The construction of this book from an innocent incident to a catastrophe is masterful: what seems like a series of stories all coming together to create an entirely new one where the characters emerge completely changed.
I absolutely loved it. ( )
  Cecilturtle | Mar 19, 2022 |
In the beginning I thought it was a comedy of errors but it gets more serious in the end. ( )
  Marietje.Halbertsma | Jan 9, 2022 |
This book took longer to grab me than Maurice, I’m thinking because I was expected a main character as strongly central as Maurice himself. But though the Schlegels, Wilcoxes, and Basts form a looser and more complicated ensemble cast, it is again the titular entity that frames the story. The house itself is often in the distance, but Howards End, Mrs. Wilcox as its appendage, and England as its extension, are the emotional and thematic heart of the book. The story is a bit of a slow burn, but by the end all the threads of relationships, suspicions, socioeconomics, love, and inheritance, are woven together in a satisfying and interesting way.

“Harder came the rain, pouring out of a windless sky, and spattering up from the notice-boards of the house-agents, which lay in a row on the lawn where Charles had hurled them. She must have interviewed Charles in another world--where one did have interviews. How Helen would revel in such a notion! Charles dead, all people dead, nothing alive but houses and gardens.”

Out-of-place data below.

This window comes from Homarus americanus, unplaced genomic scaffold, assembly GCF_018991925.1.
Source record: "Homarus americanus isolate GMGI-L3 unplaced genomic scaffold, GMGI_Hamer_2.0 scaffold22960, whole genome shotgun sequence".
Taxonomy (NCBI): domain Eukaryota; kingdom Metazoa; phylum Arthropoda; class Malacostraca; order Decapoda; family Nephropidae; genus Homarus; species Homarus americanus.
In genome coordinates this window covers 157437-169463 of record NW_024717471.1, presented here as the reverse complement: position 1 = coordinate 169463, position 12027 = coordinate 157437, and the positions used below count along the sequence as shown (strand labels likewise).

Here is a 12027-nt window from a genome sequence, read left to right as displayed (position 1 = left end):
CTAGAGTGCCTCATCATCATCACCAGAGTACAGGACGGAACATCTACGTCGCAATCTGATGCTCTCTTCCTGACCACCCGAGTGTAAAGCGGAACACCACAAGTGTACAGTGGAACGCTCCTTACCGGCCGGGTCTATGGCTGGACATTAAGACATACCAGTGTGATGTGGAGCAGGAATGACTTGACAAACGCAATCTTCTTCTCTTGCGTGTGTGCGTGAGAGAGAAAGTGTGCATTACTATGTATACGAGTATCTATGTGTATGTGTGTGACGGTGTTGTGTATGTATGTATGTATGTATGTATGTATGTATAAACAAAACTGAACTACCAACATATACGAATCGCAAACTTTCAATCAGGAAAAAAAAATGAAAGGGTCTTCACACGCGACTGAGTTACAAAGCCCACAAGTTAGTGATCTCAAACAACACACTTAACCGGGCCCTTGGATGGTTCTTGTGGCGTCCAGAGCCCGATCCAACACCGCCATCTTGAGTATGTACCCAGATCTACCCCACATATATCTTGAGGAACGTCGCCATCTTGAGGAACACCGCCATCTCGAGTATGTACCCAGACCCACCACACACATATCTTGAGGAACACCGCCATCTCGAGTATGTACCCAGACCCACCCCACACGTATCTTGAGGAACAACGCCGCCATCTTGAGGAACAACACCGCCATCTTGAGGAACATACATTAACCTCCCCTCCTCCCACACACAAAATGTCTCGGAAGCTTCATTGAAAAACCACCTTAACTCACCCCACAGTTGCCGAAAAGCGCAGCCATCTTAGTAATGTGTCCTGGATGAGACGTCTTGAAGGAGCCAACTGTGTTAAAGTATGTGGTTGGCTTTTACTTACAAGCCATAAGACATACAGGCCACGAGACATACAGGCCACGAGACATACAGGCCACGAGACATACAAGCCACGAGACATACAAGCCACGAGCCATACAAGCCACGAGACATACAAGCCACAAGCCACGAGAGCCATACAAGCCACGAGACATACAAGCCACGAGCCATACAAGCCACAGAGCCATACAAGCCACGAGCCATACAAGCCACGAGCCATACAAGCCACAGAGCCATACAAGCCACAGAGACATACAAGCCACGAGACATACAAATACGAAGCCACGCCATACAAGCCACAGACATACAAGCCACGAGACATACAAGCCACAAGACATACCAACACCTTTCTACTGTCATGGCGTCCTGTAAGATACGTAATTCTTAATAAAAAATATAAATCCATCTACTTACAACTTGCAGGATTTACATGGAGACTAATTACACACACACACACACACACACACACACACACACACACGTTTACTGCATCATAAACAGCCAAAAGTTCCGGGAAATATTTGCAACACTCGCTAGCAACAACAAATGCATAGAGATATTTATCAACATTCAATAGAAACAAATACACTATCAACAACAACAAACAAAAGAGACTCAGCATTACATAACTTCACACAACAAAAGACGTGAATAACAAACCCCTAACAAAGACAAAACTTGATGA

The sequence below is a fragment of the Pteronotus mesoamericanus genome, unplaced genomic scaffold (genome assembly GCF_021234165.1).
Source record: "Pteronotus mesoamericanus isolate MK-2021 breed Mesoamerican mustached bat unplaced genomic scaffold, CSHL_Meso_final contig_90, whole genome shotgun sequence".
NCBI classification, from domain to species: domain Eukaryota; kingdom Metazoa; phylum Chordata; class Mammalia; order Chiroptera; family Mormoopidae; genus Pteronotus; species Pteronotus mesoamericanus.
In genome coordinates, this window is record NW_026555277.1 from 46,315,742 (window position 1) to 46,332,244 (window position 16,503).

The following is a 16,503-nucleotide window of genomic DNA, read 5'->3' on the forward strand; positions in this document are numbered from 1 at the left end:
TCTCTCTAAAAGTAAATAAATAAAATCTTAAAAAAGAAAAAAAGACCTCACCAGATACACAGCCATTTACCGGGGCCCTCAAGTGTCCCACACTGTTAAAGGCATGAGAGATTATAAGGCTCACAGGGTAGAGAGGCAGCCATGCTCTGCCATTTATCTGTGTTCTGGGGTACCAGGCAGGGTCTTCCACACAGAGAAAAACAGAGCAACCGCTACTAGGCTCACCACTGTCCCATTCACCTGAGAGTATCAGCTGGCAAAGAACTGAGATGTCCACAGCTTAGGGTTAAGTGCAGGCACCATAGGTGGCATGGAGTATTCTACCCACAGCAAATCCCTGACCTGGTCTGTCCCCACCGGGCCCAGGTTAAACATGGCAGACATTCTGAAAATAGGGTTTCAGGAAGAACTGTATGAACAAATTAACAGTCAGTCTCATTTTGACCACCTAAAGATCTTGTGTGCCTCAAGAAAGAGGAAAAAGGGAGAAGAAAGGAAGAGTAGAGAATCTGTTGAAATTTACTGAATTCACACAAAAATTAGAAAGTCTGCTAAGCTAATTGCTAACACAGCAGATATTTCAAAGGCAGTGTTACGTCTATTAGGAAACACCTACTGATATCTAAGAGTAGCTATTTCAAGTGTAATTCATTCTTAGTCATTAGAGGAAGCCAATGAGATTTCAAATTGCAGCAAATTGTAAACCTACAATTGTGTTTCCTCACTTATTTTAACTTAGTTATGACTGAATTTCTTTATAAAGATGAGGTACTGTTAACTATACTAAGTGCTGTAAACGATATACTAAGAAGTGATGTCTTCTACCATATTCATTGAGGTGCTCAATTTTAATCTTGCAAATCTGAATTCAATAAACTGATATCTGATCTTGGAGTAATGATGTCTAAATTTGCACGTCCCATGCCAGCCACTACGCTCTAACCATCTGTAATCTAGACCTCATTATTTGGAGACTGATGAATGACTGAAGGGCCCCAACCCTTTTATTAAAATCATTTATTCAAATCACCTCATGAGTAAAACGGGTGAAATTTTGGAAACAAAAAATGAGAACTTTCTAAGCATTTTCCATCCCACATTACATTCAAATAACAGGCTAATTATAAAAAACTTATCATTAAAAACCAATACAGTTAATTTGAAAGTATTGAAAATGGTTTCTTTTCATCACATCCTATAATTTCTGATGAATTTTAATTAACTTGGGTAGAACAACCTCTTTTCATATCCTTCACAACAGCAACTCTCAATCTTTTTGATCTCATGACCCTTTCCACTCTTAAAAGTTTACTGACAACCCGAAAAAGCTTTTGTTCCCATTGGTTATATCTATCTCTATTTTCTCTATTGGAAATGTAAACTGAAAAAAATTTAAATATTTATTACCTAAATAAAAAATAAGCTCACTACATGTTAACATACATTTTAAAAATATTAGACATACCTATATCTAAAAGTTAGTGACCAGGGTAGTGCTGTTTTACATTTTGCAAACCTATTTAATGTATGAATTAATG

( )
  misslevel | Sep 22, 2021 |
Thoroughly delectable from beginning to end. ( )
  HenrySt123 | Jul 19, 2021 |
Showing 1-5 of 117 (next | show all)
"The season's great novel"
added by GYKM | editDaily Mail
"A fine novel"
added by GYKM | editGraphic
"My impression is that the writer is a woman of a quality of mind comparable to that of the Findlater sisters or to May Sinclair."
added by GYKM | editChicago Tribune
"A story of remarkably queer people"
added by GYKM | editWestern Mail

» Add other authors (160 possible)

Author nameRoleType of authorWork?Status
Forster, E. M.Authorprimary authorall editionsconfirmed
Bordwin, GabrielleCover designersecondary authorsome editionsconfirmed
Bradbury, MalcolmContributorsecondary authorsome editionsconfirmed
Epstein, JosephContributorsecondary authorsome editionsconfirmed
Hynes, SamuelIntroductionsecondary authorsome editionsconfirmed
Ivory, JamesIntroductionsecondary authorsome editionsconfirmed